• The struggle to redefine the teen/children's/adult spaces continues. We are really pushing the teens to not go upstairs, unless they're going to study alone, since that's now officially a quiet area. So we tell them to go downstairs to the teen area, they arrive there, and all the computers are in use by adults, and adults are sitting all over the teen seating. The teens don't really like the new area anyways, because it's too open, so they are now congregating in the actual children's area on the tables where the elementary kids usually do their homework. I put up a sign saying "welcome to the teen/children's area. Adults, please note there are more computers and quiet study areas upstairs" but it has had absolutely no effect that I can see. Most adults just walk past it without looking at it - the few who stop and read it just ignore it. I have had better success loudly welcoming adults to the children's area and asking how I can help them in the children's area. I am going to work on getting more stuff in the teen area for them to do - put up something on the wall, add a pet to the table, and possibly word the sign more strongly. I'm also hoping that eventually people will start realizing that the upstairs computers are closer to the printer. At this point, I'd consider getting rid of the computer lab (since all the kids have chromebooks through school) and having tables and seating, but I don't know where we'd put the public computers and I know that idea won't get approved.
Programs
What the kids are reading:
  • Know-it-all series - didn't own, a patron offered to donate it
  • Boxcar children
  • Eyewitness/Eyewonder books
  • Request for more book+cd bags
  • Loved Ellie McDoodle that I recommended at their last visit - took the rest of the series
  • Magic trick books
  • S.W.I.T.C.H. series (which for some reason I totally blanked out on until she showed me the one she just read!)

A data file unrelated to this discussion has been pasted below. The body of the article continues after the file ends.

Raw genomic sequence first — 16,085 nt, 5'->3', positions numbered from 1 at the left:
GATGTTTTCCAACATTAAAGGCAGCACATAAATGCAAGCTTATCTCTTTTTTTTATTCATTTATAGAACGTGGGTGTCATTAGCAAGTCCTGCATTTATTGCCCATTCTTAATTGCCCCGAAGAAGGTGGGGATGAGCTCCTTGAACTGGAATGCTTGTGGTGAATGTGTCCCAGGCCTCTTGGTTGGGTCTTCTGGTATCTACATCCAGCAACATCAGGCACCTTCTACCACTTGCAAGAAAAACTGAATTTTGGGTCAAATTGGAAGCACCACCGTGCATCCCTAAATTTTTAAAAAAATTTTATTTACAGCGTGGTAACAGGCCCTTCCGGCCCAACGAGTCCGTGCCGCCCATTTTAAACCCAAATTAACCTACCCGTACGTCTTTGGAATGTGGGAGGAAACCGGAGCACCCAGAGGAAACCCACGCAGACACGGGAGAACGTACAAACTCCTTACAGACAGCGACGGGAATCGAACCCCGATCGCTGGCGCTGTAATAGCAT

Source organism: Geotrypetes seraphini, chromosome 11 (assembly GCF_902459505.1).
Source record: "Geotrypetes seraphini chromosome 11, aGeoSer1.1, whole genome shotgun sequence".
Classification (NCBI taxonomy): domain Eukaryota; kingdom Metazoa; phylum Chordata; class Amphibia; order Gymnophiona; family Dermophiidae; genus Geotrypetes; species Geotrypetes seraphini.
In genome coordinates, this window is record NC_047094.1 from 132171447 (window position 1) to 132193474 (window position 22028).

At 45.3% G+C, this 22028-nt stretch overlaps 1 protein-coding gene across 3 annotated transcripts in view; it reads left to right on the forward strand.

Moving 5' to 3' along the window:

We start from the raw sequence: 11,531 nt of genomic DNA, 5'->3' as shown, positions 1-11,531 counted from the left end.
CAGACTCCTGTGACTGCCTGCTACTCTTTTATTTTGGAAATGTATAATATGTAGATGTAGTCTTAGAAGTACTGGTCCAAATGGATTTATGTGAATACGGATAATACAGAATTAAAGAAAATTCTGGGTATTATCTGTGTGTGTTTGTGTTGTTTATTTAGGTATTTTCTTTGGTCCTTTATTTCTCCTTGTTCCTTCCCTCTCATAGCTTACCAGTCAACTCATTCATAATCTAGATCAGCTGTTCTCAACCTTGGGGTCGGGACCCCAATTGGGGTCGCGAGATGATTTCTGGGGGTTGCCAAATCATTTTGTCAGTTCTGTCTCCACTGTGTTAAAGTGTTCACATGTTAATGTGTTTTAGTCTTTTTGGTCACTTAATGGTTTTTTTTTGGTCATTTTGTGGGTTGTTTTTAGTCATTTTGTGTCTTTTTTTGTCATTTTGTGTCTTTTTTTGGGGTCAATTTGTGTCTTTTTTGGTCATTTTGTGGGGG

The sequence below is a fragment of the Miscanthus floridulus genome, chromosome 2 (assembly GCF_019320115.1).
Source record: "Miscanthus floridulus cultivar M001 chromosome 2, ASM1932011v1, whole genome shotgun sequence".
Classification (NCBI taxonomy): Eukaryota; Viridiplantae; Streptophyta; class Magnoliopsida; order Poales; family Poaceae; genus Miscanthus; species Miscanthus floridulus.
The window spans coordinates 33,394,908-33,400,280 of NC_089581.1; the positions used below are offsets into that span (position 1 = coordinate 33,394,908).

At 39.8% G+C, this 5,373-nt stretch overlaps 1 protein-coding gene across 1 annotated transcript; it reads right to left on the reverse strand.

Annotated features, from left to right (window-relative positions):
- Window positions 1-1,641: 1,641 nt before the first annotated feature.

Friday, September 12, 2014

Huff and Puff by Tish Rabe, illustrated by Gill Guile

I never seem to be able to get enough easy readers to satisfy my patrons, especially in the summer. The books just fly off the shelves, leaving behind only the worn and ancient titles that should really be weeded and/or replaced. Most popular are the very beginning, just a few words per page, titles - which, of course, are the most difficult to find. Anyhow, I am on several publisher newsletters and will pretty much try anything new that comes out. This is a new series from the ever-growing I Can Read line.

Huff is an engine, Puff is the caboose. They work together well until one day they each decide the other train has it easier and they want to try switching. Of course, they both discover that they're better suited to their own jobs and the other train really does work hard. If you want to get really picky, you could dissect the socioeconomic implications of the cliched plot, which basically says that everyone has one specific thing they're good at and you can't deviate from that role. It's a pretty common plot in children's books and I think it stems from folktales - there are quite a few about sticking to your own role in life, not surprising since most of them sprang from feudal societies. It would have been more interesting, to me at least, if Huff and Puff had discovered that, with a little hard work, they could both enjoy doing a different job now and then and been able to switch off in the future. I mean, come on, has the train never heard of cross-training?

However, for a beginning reader the plot isn't really the point - the combination of text and art and how well it does its job of giving kids a simple plot that they can follow while still decoding the words is paramount. How well does it do this? Not very well, to be honest. The pages are full-color, with cute, rounded illustrations of the anthropomorphic trains and their cargo, a collection of brightly-colored animals. The illustrations are certainly cute, but they overshadow the words and make it difficult to pick them out from the pages. On one page the sentence is placed against a railroad tie, on another it's buried in the grass, etc. When the trains switch places, it gets even more confusing as they fill the page, bulging around the words, and making it difficult to keep track of which is Huff, which is Puff, and where they are on the train. The refrain "Click-ity clack, click-ity clack" or "Click-ity, click-ity clack" is repeated multiple times, and I can't help but wonder if there weren't better words to reinforce through repetition.

Verdict: If you are in urgent need of easy readers it's a decent filler series, especially for a library like mine where I'm having to look for easy readers to appeal to younger and younger kids, but if you're watching your budget or looking for high-quality easy readers this isn't a necessary purchase.

ISBN: 9780062305022; Published 2012 by HarperCollins; Purchased for the library

Wednesday, September 10, 2014

The Magic Shop: The Vanishing Coin by Kate Egan with Magician Mike Lane, illustrated by Eric Wight

I will admit that I rather had to push myself through this book, but I think it's one of those that will definitely appeal to children, and not so much to an adult reader, which is no bad thing for a children's book.